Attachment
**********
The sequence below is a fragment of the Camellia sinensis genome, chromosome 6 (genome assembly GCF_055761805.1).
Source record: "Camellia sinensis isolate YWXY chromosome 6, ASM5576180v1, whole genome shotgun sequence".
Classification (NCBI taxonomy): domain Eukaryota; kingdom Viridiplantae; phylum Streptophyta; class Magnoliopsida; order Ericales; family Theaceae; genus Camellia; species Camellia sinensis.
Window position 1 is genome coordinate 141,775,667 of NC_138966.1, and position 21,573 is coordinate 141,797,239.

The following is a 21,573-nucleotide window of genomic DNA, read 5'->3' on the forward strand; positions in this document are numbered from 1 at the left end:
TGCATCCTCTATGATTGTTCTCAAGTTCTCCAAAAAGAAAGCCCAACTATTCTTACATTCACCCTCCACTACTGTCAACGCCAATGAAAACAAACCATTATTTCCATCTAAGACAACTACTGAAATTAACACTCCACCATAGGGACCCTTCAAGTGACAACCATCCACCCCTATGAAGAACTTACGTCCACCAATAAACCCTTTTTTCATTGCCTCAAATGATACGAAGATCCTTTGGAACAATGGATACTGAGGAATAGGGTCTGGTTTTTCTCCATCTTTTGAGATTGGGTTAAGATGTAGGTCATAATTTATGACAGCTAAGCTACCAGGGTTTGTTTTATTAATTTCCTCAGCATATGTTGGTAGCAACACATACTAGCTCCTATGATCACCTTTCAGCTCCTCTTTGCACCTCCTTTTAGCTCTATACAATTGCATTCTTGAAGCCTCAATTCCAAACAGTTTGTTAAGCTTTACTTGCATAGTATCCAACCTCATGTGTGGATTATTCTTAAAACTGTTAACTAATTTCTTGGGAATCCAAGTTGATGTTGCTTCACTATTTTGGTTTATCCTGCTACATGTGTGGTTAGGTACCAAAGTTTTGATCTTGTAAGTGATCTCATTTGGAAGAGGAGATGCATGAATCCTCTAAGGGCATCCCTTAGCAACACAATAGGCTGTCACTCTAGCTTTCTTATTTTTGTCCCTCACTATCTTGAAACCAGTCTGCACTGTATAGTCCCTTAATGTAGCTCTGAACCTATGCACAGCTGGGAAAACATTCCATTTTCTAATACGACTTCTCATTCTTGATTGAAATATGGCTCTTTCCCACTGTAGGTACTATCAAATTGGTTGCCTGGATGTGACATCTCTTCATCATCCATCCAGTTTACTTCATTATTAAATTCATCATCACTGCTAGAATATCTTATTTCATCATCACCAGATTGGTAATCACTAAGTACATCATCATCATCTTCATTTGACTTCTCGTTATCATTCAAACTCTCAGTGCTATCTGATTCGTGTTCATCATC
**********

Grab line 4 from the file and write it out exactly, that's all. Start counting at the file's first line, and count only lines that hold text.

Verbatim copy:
Window position 1 is genome coordinate 141,775,667 of NC_138966.1, and position 21,573 is coordinate 141,797,239.